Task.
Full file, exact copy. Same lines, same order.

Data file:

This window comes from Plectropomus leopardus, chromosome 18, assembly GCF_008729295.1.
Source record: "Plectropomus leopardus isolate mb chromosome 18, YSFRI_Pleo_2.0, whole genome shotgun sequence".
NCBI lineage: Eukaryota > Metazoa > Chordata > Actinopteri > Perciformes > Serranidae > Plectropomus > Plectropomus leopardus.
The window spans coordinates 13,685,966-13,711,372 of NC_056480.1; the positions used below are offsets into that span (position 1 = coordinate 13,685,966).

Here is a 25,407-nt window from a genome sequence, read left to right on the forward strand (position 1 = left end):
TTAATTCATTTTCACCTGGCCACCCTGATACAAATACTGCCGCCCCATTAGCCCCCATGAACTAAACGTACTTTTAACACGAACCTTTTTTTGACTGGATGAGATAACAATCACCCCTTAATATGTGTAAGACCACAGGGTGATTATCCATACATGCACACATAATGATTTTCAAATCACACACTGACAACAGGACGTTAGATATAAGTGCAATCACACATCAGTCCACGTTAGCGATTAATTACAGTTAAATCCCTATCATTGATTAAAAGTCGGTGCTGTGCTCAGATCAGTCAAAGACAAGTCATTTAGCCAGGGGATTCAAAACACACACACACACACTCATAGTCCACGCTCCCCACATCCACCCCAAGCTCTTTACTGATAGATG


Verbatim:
This window comes from Plectropomus leopardus, chromosome 18, assembly GCF_008729295.1.
Source record: "Plectropomus leopardus isolate mb chromosome 18, YSFRI_Pleo_2.0, whole genome shotgun sequence".
NCBI lineage: Eukaryota > Metazoa > Chordata > Actinopteri > Perciformes > Serranidae > Plectropomus > Plectropomus leopardus.
The window spans coordinates 13,685,966-13,711,372 of NC_056480.1; the positions used below are offsets into that span (position 1 = coordinate 13,685,966).

Here is a 25,407-nt window from a genome sequence, read left to right on the forward strand (position 1 = left end):
TTAATTCATTTTCACCTGGCCACCCTGATACAAATACTGCCGCCCCATTAGCCCCCATGAACTAAACGTACTTTTAACACGAACCTTTTTTTGACTGGATGAGATAACAATCACCCCTTAATATGTGTAAGACCACAGGGTGATTATCCATACATGCACACATAATGATTTTCAAATCACACACTGACAACAGGACGTTAGATATAAGTGCAATCACACATCAGTCCACGTTAGCGATTAATTACAGTTAAATCCCTATCATTGATTAAAAGTCGGTGCTGTGCTCAGATCAGTCAAAGACAAGTCATTTAGCCAGGGGATTCAAAACACACACACACACACTCATAGTCCACGCTCCCCACATCCACCCCAAGCTCTTTACTGATAGATG